My sister and I recently took a trip to Southern California to see my oldest son for a long weekend. We had a blast. It was a quick escape where everything fell into place, resulting in time and money exceptionally well spent.
What helped us have such a great travel experience? We made the effort to plan our activities and fall-back options before we even booked our flight. We planned to play and then played out the plan.
When was the last time you carefully planned a trip to a trade show? Unfortunately, one of the areas where marine businesses often cut spending in conservative times is marketing and trade-show travel. This can prove to be shortsighted for a number of reasons.
When approached the right way, trade shows can be the juice to help keep your boating business fresh and competitive. Hard to believe? It's true, but there's a catch: Whether attending as an exhibitor or simply soaking up information, getting the most from your time, travel and trade-show investment takes more than showing up.
Once you've made the decision to attend a trade show, how do you maximize your return on the event? For the strategic, successful manager, I recommend you begin your trade show participation by looking at five Ps: plan, people, products, prospects and programs.
Your trade-show plan doesn't have to be complex, but it does have to be created. Don't step onto the show floor carrying only an empty bag for collecting freebies. Instead, carry a plan for collecting knowledge and answers to the above questions.
Divide and conquer for maximum coverage or, at times, stick together as you coach others on what to look for. Arrange a thorough debriefing with your team after returning home to include sharing and executing post-show tasks. A quick tip: Everyone should have business cards and a scratch pad handy to network and jot down notes, ideas and insights throughout the show. Don't count on random recall - take notes.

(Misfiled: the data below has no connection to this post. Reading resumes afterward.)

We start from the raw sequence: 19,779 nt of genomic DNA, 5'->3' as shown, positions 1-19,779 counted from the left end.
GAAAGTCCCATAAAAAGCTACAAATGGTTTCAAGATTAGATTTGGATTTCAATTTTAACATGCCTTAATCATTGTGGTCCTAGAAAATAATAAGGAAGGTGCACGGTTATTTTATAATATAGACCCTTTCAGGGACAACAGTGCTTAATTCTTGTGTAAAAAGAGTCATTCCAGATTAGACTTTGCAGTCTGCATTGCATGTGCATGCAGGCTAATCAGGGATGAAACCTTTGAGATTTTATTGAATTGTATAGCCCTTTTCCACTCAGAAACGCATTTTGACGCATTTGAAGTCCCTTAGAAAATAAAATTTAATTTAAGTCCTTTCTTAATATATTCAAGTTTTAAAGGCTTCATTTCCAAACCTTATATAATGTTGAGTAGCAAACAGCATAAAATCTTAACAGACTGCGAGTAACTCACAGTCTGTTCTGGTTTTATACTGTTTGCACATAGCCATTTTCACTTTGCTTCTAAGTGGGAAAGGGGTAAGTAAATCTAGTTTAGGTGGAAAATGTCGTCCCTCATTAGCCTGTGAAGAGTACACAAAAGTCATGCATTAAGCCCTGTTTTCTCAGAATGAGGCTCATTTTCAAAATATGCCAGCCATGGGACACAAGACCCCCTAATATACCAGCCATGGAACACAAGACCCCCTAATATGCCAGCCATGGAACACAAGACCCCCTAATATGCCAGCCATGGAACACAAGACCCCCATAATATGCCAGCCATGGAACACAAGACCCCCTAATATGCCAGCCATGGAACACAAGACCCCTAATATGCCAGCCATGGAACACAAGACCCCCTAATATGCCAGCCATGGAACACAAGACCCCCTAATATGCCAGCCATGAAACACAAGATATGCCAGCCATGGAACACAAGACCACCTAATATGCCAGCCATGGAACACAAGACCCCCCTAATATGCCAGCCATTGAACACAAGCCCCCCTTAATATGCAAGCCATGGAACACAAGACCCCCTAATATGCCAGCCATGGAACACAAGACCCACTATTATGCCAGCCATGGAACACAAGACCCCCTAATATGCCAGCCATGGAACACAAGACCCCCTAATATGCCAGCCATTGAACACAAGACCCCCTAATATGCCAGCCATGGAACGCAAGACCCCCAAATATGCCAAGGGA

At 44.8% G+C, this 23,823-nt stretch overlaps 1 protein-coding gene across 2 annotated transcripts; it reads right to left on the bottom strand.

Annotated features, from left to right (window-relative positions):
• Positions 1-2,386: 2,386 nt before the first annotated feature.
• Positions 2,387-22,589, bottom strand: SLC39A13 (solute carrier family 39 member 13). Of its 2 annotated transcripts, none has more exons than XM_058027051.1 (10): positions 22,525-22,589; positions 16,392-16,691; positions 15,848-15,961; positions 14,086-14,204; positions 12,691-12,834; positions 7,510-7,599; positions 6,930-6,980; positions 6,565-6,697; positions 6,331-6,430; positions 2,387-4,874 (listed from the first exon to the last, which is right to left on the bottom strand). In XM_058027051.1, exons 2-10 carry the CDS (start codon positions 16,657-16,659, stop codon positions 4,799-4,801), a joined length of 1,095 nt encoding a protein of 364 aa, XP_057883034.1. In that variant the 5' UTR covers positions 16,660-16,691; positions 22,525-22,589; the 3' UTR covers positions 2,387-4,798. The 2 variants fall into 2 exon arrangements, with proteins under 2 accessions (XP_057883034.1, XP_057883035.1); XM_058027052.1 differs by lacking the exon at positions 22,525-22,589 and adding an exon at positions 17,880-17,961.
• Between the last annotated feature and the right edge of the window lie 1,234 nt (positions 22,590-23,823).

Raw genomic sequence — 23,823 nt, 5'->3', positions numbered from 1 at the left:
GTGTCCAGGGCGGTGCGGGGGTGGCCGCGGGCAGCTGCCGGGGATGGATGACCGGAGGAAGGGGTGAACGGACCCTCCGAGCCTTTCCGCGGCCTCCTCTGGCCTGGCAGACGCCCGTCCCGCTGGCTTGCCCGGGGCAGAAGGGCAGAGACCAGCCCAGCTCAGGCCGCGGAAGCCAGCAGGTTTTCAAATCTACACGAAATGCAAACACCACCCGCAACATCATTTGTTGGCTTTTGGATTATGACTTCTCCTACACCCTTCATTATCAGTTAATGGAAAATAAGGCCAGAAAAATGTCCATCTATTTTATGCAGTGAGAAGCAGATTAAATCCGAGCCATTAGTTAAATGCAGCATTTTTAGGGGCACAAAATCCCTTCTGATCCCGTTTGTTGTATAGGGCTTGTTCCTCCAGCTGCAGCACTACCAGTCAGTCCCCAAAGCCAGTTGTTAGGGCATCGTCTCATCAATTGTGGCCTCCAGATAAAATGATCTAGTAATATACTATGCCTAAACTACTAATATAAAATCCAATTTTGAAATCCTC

While virtual relationships are the rage, nothing replaces the energy of face-to-face interactions. Manage the other people component - those you want to connect with at the show - by finding out well before the event who will be attending. Check the exhibitor list, network with industry buddies and touch base with your trade association. In advance of the show, set up coffee, drinks or dinner plans with suppliers, manufacturers, journalists, analysts, industry superstars, trade association members, friends and colleagues.
Conversation, insights and input gained from these interactions can be wonderfully enlightening. I had breakfast with a colleague at a conference where we mutually developed a sales approach that ultimately produced several hundred thousand dollars in opportunities. Had we done this over the phone, the likelihood of such strong results would have been much smaller. There are many benefits to managing the people factor at trade shows; I know you'll come up with several others.
Think of the trade show as your product shopping mall, competitive gold mine and strategic idea factory all in one. Are there products that could make you more resilient in a slow market or drag you down? Continually keep dealership and merchandise updating in mind as you view products at the show.
Be inquisitive on specific sales approaches, too. Listen to the buzz around the show and find out the best way to prospect different products to different customer demographics by getting input from suppliers, partners and other non-competing dealerships.
What programs should you implement to make your business better? New promotions? Changes to your product line? Analyzing your customer base? Giving the dealership a facelift? Updating your Internet presence? Implementing a customer appreciation project or frequent buyer program? Whatever it may be, programs put into play after the show should be geared toward improving your business and sales.
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A well-planned trade show can definitely turn into a trade show well-played. Just as my son, sister and I had a terrific time together and happily played out every aspect of our weekend plan, you can do the same with your plan for attending a trade show.
Approach your next show with these five Ps and you'll find another P will soon surface - performance.
Manage trade show attendance with improved revenue and performance in mind. You'll end up with a plan well-played, and you'll enjoy the benefits it brings.
This article originally appeared in the June 2010 issue.